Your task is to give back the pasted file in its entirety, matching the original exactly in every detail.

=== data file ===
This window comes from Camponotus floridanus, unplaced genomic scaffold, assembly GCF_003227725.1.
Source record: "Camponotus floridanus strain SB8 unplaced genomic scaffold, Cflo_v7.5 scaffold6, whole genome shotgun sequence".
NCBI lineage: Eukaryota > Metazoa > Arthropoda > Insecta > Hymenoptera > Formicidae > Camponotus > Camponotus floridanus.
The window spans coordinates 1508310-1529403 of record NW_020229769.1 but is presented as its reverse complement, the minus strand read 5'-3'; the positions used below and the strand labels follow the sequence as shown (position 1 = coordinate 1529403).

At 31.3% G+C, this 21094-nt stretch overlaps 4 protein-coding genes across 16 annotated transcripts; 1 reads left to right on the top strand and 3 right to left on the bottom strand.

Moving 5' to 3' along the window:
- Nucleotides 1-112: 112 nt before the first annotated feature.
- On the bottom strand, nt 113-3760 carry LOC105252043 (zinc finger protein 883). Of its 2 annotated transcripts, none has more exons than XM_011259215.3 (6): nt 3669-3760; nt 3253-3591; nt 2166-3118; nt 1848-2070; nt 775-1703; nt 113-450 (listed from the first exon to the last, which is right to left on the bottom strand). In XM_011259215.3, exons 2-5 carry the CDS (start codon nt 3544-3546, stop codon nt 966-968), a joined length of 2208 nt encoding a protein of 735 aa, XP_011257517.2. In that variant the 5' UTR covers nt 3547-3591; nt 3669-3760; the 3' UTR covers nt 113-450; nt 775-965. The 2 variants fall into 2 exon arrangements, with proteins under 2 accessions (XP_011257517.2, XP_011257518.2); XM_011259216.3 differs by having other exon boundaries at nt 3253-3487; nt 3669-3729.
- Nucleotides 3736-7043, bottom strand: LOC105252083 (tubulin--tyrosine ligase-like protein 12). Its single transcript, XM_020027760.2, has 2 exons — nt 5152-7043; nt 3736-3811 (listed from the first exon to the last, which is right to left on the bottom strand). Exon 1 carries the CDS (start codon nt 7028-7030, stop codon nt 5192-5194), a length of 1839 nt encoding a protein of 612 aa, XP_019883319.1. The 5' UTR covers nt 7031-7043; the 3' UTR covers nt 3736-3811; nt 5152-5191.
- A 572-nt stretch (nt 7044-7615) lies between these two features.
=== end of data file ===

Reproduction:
This window comes from Camponotus floridanus, unplaced genomic scaffold, assembly GCF_003227725.1.
Source record: "Camponotus floridanus strain SB8 unplaced genomic scaffold, Cflo_v7.5 scaffold6, whole genome shotgun sequence".
NCBI lineage: Eukaryota > Metazoa > Arthropoda > Insecta > Hymenoptera > Formicidae > Camponotus > Camponotus floridanus.
The window spans coordinates 1508310-1529403 of record NW_020229769.1 but is presented as its reverse complement, the minus strand read 5'-3'; the positions used below and the strand labels follow the sequence as shown (position 1 = coordinate 1529403).

At 31.3% G+C, this 21094-nt stretch overlaps 4 protein-coding genes across 16 annotated transcripts; 1 reads left to right on the top strand and 3 right to left on the bottom strand.

Moving 5' to 3' along the window:
- Nucleotides 1-112: 112 nt before the first annotated feature.
- On the bottom strand, nt 113-3760 carry LOC105252043 (zinc finger protein 883). Of its 2 annotated transcripts, none has more exons than XM_011259215.3 (6): nt 3669-3760; nt 3253-3591; nt 2166-3118; nt 1848-2070; nt 775-1703; nt 113-450 (listed from the first exon to the last, which is right to left on the bottom strand). In XM_011259215.3, exons 2-5 carry the CDS (start codon nt 3544-3546, stop codon nt 966-968), a joined length of 2208 nt encoding a protein of 735 aa, XP_011257517.2. In that variant the 5' UTR covers nt 3547-3591; nt 3669-3760; the 3' UTR covers nt 113-450; nt 775-965. The 2 variants fall into 2 exon arrangements, with proteins under 2 accessions (XP_011257517.2, XP_011257518.2); XM_011259216.3 differs by having other exon boundaries at nt 3253-3487; nt 3669-3729.
- Nucleotides 3736-7043, bottom strand: LOC105252083 (tubulin--tyrosine ligase-like protein 12). Its single transcript, XM_020027760.2, has 2 exons — nt 5152-7043; nt 3736-3811 (listed from the first exon to the last, which is right to left on the bottom strand). Exon 1 carries the CDS (start codon nt 7028-7030, stop codon nt 5192-5194), a length of 1839 nt encoding a protein of 612 aa, XP_019883319.1. The 5' UTR covers nt 7031-7043; the 3' UTR covers nt 3736-3811; nt 5152-5191.
- A 572-nt stretch (nt 7044-7615) lies between these two features.